Shelter tackles all aspects of the housing crisis, from getting more affordable homes built to fixing private renting, and making sure there is a strong housing safety net ready to help us back on our feet when we need it.

So if you want to do something to help homeless people, support Shelter’s campaigns. The bigger our supporter community, the more powerful we are – and the closer we’ll all be to ending homelessness together.

 You can start right now by getting involved with our general election campaign.

Anne Baxendale
 
I am Public Affairs Manager so it’s my job to persuade politicians and other influential people to care about housing and take up the great ideas from my policy colleagues. Though I live in London I still occasionally yearn for Sheffield. I’m partial to HBO boxed sets and reading the New Yorker.

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By Anne Baxendale

Healthy homes

It’s rare that there’s a clear and simple remedy for the problems we deal with on the front line at Shelter so when we find one we grasp it with both hands. Take carbon monoxide and smoke alarms -it’s a no brainer that they should be installed in every home. We see people being made sick, hospitalised or even dying as a result of monoxide poisoning, especially private renters. According to the Gas Safety Trust, renters are at least four times more at risk than those living in other tenures. Only half of renters report having a working smoke alarm fitted. The time to sort this out is long overdue.

That’s why we’re delighted that the government has announced that they will make it compulsory for private sector landlords to install carbon monoxide alarms and smoke alarms in rental properties, with funding for fire authorities to hand out alarms to people. Shelter and British Gas have been jointly calling for action on this issue including in Safe and Decent Homes, our flagship report on conditions in the private rented sector.

A couple of notes of caution. I do wonder if it would be more straightforward all round to introduce a blanket requirement rather than limiting the requirement for carbon monoxide alarms to ‘high risk rooms’. And as with any new regulation it’s only meaningful if it’s enforceable. But with an end to revenge evictions in sight, it should soon get easier for tenants to speak up and get landlords to fix faulty boilers and other dangerous glitches before it’s too late.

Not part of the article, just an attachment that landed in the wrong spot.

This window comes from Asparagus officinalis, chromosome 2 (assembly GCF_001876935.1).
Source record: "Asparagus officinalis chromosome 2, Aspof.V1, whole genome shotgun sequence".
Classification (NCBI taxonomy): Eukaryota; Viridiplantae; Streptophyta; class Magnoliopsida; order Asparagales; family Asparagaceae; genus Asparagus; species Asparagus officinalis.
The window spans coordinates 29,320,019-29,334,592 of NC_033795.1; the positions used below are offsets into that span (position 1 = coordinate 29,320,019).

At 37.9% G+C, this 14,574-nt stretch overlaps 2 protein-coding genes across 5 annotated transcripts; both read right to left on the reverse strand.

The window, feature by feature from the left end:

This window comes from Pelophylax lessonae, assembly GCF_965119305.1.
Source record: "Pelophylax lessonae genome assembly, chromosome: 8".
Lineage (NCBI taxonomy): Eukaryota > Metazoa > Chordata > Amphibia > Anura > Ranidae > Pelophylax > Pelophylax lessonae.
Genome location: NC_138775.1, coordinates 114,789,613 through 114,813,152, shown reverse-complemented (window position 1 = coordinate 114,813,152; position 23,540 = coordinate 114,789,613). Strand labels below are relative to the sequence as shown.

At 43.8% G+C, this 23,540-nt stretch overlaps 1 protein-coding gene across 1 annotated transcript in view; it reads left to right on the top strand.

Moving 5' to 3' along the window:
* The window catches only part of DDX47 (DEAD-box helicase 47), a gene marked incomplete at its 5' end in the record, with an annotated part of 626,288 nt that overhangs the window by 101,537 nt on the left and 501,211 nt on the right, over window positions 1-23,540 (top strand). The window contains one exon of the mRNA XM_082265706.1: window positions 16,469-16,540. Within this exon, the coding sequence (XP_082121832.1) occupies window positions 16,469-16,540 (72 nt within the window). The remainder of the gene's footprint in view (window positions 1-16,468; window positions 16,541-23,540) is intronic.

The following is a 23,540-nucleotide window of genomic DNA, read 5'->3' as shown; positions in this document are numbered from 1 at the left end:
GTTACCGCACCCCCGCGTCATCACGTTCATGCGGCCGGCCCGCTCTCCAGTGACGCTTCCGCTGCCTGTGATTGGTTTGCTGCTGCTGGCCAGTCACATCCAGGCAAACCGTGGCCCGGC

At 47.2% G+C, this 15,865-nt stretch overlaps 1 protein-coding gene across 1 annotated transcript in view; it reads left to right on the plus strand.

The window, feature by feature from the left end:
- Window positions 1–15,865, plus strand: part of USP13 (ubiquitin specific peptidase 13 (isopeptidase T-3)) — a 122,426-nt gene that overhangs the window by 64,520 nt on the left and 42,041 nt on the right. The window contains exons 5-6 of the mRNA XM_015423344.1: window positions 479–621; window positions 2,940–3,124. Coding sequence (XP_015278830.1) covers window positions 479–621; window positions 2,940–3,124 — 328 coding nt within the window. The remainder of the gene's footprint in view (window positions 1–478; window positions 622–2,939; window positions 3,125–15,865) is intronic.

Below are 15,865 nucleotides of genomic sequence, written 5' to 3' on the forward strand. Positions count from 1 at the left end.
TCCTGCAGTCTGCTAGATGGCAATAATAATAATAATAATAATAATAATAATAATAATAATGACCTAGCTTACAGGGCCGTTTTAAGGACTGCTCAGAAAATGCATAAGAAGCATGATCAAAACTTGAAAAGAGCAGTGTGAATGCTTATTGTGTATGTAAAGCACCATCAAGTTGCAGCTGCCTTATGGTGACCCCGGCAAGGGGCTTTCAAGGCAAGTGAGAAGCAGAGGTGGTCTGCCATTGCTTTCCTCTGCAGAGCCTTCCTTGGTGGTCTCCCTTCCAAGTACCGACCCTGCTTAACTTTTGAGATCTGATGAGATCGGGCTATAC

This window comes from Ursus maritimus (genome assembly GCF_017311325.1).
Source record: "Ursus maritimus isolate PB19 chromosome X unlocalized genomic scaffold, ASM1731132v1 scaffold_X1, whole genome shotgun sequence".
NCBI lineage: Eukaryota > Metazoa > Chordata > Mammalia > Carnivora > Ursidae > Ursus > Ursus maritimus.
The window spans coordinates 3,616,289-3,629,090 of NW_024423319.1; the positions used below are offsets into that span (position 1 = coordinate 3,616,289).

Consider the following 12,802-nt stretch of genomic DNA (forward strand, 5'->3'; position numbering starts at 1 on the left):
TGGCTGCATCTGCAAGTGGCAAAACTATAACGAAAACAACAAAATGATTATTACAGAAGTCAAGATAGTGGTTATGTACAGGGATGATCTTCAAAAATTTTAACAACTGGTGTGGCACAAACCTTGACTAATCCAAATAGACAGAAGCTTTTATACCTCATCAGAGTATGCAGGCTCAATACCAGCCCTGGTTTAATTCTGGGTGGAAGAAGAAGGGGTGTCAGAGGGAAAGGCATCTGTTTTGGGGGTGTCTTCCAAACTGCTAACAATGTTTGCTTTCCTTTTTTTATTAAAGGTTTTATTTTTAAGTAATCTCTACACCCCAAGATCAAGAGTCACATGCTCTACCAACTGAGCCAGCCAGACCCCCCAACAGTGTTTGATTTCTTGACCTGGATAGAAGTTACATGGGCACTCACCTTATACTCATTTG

Martha Mackenzie
 
I’m a Public Affairs Officer at Shelter, I joined the Public Affairs team in July 2012. I have been working on a wide range of projects, most notably engaging with local authorities through our rogue landlords campaign and leading our work to end revenge eviction. In my spare time I mentor for the Prince's Trust. When not chained to a desk I can usually be found running or cycling around London.

View all posts by Martha Mackenzie

By Martha Mackenzie

Are the government about to make it even harder to introduce selective licensing?

An article in last night’s Evening Standard and a draft Statutory Instrument (SI) published last week detail major changes to selective licensing. Licensing is a key tool that councils can use to improve their local private rented sector.

This has happened very suddenly. And with just three weeks left until the end of the Parliament, it will progress at lightning speed.

With this in mind, I have done my best to unpick what we know.

The good

The government are extending the criteria for selective licensing – this is something Shelter and local authorities across England have called for.